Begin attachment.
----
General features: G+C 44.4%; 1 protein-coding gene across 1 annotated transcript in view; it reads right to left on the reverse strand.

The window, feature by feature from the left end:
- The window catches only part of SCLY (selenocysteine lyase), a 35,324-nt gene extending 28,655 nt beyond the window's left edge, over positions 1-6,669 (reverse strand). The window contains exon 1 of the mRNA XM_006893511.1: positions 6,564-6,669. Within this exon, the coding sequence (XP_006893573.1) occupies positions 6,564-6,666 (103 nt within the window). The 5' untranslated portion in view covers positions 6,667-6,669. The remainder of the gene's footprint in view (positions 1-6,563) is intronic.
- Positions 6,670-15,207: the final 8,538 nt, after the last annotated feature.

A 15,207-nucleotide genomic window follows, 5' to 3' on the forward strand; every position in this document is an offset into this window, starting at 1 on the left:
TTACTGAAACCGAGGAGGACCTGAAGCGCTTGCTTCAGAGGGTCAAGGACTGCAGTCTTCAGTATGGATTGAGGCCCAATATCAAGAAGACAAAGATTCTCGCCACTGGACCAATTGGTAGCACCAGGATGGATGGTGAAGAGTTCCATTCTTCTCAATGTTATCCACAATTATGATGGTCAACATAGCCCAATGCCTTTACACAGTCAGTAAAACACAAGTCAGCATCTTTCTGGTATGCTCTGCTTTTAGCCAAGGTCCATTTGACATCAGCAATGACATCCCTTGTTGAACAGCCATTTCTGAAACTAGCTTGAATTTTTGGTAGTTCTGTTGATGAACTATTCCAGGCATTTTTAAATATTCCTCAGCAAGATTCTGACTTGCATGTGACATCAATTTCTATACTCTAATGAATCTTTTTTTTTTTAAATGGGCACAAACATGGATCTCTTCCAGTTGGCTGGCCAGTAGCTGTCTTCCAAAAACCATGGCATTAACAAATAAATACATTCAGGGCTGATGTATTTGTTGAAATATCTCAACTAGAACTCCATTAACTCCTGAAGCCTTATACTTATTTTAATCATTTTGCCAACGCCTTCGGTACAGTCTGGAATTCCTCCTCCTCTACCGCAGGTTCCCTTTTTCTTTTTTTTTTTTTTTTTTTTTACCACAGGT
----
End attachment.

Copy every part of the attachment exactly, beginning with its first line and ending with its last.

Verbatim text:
General features: G+C 44.4%; 1 protein-coding gene across 1 annotated transcript in view; it reads right to left on the reverse strand.

The window, feature by feature from the left end:
- The window catches only part of SCLY (selenocysteine lyase), a 35,324-nt gene extending 28,655 nt beyond the window's left edge, over positions 1-6,669 (reverse strand). The window contains exon 1 of the mRNA XM_006893511.1: positions 6,564-6,669. Within this exon, the coding sequence (XP_006893573.1) occupies positions 6,564-6,666 (103 nt within the window). The 5' untranslated portion in view covers positions 6,667-6,669. The remainder of the gene's footprint in view (positions 1-6,563) is intronic.
- Positions 6,670-15,207: the final 8,538 nt, after the last annotated feature.

A 15,207-nucleotide genomic window follows, 5' to 3' on the forward strand; every position in this document is an offset into this window, starting at 1 on the left:
TTACTGAAACCGAGGAGGACCTGAAGCGCTTGCTTCAGAGGGTCAAGGACTGCAGTCTTCAGTATGGATTGAGGCCCAATATCAAGAAGACAAAGATTCTCGCCACTGGACCAATTGGTAGCACCAGGATGGATGGTGAAGAGTTCCATTCTTCTCAATGTTATCCACAATTATGATGGTCAACATAGCCCAATGCCTTTACACAGTCAGTAAAACACAAGTCAGCATCTTTCTGGTATGCTCTGCTTTTAGCCAAGGTCCATTTGACATCAGCAATGACATCCCTTGTTGAACAGCCATTTCTGAAACTAGCTTGAATTTTTGGTAGTTCTGTTGATGAACTATTCCAGGCATTTTTAAATATTCCTCAGCAAGATTCTGACTTGCATGTGACATCAATTTCTATACTCTAATGAATCTTTTTTTTTTTAAATGGGCACAAACATGGATCTCTTCCAGTTGGCTGGCCAGTAGCTGTCTTCCAAAAACCATGGCATTAACAAATAAATACATTCAGGGCTGATGTATTTGTTGAAATATCTCAACTAGAACTCCATTAACTCCTGAAGCCTTATACTTATTTTAATCATTTTGCCAACGCCTTCGGTACAGTCTGGAATTCCTCCTCCTCTACCGCAGGTTCCCTTTTTCTTTTTTTTTTTTTTTTTTTTTACCACAGGT